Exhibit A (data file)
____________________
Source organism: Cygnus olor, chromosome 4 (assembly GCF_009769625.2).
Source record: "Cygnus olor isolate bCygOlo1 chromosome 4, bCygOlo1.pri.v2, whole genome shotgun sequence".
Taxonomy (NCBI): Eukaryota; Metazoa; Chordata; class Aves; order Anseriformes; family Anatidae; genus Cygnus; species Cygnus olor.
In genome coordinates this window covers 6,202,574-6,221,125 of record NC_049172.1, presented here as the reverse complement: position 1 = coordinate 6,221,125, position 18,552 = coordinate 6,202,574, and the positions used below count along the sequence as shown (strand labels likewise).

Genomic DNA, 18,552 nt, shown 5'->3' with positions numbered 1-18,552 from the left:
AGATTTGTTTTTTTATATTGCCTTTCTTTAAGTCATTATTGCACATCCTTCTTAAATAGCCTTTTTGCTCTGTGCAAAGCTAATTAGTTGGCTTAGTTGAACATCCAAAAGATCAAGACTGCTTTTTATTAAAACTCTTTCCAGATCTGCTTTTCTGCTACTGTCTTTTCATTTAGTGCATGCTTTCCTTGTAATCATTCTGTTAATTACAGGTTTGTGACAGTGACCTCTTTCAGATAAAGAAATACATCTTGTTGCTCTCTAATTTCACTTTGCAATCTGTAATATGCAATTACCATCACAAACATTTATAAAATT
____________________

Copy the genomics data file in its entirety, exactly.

Source organism: Cygnus olor, chromosome 4 (assembly GCF_009769625.2).
Source record: "Cygnus olor isolate bCygOlo1 chromosome 4, bCygOlo1.pri.v2, whole genome shotgun sequence".
Taxonomy (NCBI): Eukaryota; Metazoa; Chordata; class Aves; order Anseriformes; family Anatidae; genus Cygnus; species Cygnus olor.
In genome coordinates this window covers 6,202,574-6,221,125 of record NC_049172.1, presented here as the reverse complement: position 1 = coordinate 6,221,125, position 18,552 = coordinate 6,202,574, and the positions used below count along the sequence as shown (strand labels likewise).

Genomic DNA, 18,552 nt, shown 5'->3' with positions numbered 1-18,552 from the left:
AGATTTGTTTTTTTATATTGCCTTTCTTTAAGTCATTATTGCACATCCTTCTTAAATAGCCTTTTTGCTCTGTGCAAAGCTAATTAGTTGGCTTAGTTGAACATCCAAAAGATCAAGACTGCTTTTTATTAAAACTCTTTCCAGATCTGCTTTTCTGCTACTGTCTTTTCATTTAGTGCATGCTTTCCTTGTAATCATTCTGTTAATTACAGGTTTGTGACAGTGACCTCTTTCAGATAAAGAAATACATCTTGTTGCTCTCTAATTTCACTTTGCAATCTGTAATATGCAATTACCATCACAAACATTTATAAAATT